“The secret mover of this scheme intended to take advantage of the passions, while they were warmed by the recollection of past distresses, without giving time for cool, deliberative thinking.”
In March of 1783, George Washington’s Continental Army was encamped near Newburgh, New York. The war not yet over, though victory was within reach. Washington’s men became restive, as the Continental Congress had not paid them in months. Washington himself had pleaded with Congress over the course of the war, asking for more food, supplies, and men. He must have shared his men’s frustration when a letter circulated among the officers calling for a meeting to discuss a march on Philadelphia to overthrow the government and institute military rule. Washington learned of the meeting, planned for March 11, forbade it, and then confronted the some 500 mutinous officers at a meeting he called four days later at the Temple of Virtue, a large meeting hall near his Newburgh headquarters. The date of the new meeting, March 15, was significant, as it was that day—the Ides of March—when Brutus killed the tyrant Caesar and preserved the Roman Republic. —Editor
Gentlemen: By an anonymous summons, an attempt has been made to convene you together; how inconsistent with the rules of propriety! how unmilitary! and how subversive of all order and discipline, let the good sense of the Army decide.
In the moment of this Summons, another anonymous production was sent into circulation, addressed more to the feelings and passions, than to the reason and judgment of the Army. The author of the piece, is entitled to much credit for the goodness of his Pen and I could wish he had as much credit for the rectitude of his Heart, for, as Men see thro’ different Optics, and are induced by the reflecting faculties of the Mind, to use different means, to attain the same end, the Author of the Address, should have had more charity, than to mark for Suspicion, the Man who should recommend moderation and longer forbearance, or, in other words, who should not think as he thinks, and act as he advises. But he had another plan in view, in which candor and liberality of Sentiment, regard to justice, and love of Country, have no part; and he was right, to insinuate the darkest suspicion, to effect the blackest designs.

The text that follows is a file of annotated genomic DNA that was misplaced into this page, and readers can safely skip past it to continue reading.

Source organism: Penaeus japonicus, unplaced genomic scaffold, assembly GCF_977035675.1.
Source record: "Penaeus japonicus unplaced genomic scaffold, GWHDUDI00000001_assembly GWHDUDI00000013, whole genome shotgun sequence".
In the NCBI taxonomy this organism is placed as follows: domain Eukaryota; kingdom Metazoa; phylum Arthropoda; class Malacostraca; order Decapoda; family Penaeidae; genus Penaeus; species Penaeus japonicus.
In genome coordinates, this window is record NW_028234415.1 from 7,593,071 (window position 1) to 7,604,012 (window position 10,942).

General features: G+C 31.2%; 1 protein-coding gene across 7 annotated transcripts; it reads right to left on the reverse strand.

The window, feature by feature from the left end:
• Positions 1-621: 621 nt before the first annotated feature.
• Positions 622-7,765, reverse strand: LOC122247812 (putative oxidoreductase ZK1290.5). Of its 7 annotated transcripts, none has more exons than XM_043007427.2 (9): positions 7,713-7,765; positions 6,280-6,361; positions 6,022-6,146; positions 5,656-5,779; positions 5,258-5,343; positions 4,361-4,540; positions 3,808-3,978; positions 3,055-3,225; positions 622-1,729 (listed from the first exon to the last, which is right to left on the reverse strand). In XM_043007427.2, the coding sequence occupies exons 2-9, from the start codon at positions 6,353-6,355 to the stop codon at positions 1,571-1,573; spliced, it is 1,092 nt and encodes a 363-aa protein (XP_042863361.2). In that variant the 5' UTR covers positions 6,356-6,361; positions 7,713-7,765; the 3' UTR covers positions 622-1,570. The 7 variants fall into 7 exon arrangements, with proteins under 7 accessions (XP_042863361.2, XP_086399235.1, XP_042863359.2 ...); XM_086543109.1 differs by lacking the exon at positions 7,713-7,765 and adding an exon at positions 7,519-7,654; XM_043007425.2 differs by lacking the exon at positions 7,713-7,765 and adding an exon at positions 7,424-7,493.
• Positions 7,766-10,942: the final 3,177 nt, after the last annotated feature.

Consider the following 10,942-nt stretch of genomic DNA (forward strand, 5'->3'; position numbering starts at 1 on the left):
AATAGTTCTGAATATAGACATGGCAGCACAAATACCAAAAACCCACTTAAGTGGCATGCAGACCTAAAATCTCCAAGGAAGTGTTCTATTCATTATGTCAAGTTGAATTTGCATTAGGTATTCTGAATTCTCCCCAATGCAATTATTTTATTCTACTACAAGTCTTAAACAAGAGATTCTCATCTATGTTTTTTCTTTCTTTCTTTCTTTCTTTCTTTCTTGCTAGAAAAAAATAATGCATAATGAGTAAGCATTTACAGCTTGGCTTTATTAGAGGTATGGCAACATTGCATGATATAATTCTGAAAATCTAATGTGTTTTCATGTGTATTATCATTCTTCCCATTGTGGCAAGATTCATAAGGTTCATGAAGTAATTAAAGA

That the Address is drawn with great Art, and is designed to answer the most insidious purposes. That it is calculated to impress the Mind, with an idea of premeditated injustice in the Sovereign power of the United States, and arouse all those resentments which must unavoidably flow from such a belief. That the secret mover of this Scheme (whoever he may be) intended to take advantage of the passions, while they were warmed by the recollection of past distresses, without giving time for cool, deliberative thinking, and that composure of Mind which is so necessary to give dignity and stability to measures is rendered too obvious, by the mode of conducting the business, to need other proof than a reference to the proceeding.
Thus much, Gentlemen, I have thought it incumbent on me to observe to you, to shew upon what principles I opposed the irregular and hasty meeting which was proposed to have been held on Tuesday last: and not because I wanted a disposition to give you every opportunity consistent with your own honor, and the dignity of the Army, to make known your grievances. If my conduct heretofore has not evinced to you, that I have been a faithful friend to the Army, my declaration of it at this time wd. be equally unavailing improper. But as I was among the first who embarked in the cause of our common Country. As I have never left your side one moment, but when called from you on public duty. As I have been the constant companion and witness of your Distresses, and not among the last to feel, and acknowledge your Merits. As I have ever considered my own Military reputation as inseparably connected with that of the Army. As my Heart has ever expanded with joy, when I have heard its praises, and my indignation has arisen, when the mouth of distraction has been opened against it, it can scarcely be supposed, at this late stage of the War, that I am indifferent to its interests. But how are they to be promoted? The way is plain, says the anonymous Addresser. If War continues, remove into the unsettled Country; there establish yourselves, and leave an ungrateful Country to defend itself. But who are they to defend? Our Wives, our Children, our Farms, and other property which we leave behind us. or, in this state of hostile separation, are we to take the two first (the latter cannot be removed), to perish in a Wilderness, with hunger, cold and nakedness? If Peace takes place, never sheath your Swords Says he until you have obtained full and ample justice; this dreadful alternative, of either deserting our Country in the extremest hour of her distress, or turning our Arms against it, (which is the apparent object, unless Congress can be compelled into instant compliance) has something so shocking in it, that humanity revolts at the idea. My God! what can this writer have in view, by recommending such measures? Can he be a friend to the Army? Can he be a friend to this Country? Rather, is he not an insidious Foe? Some Emissary, perhaps, from New York, plotting the ruin of both, by sowing the seeds of discord and separation between the Civil and Military powers of the Continent? And what a Compliment does he pay to our Understandings, when he recommends measures in either alternative, impracticable in their Nature?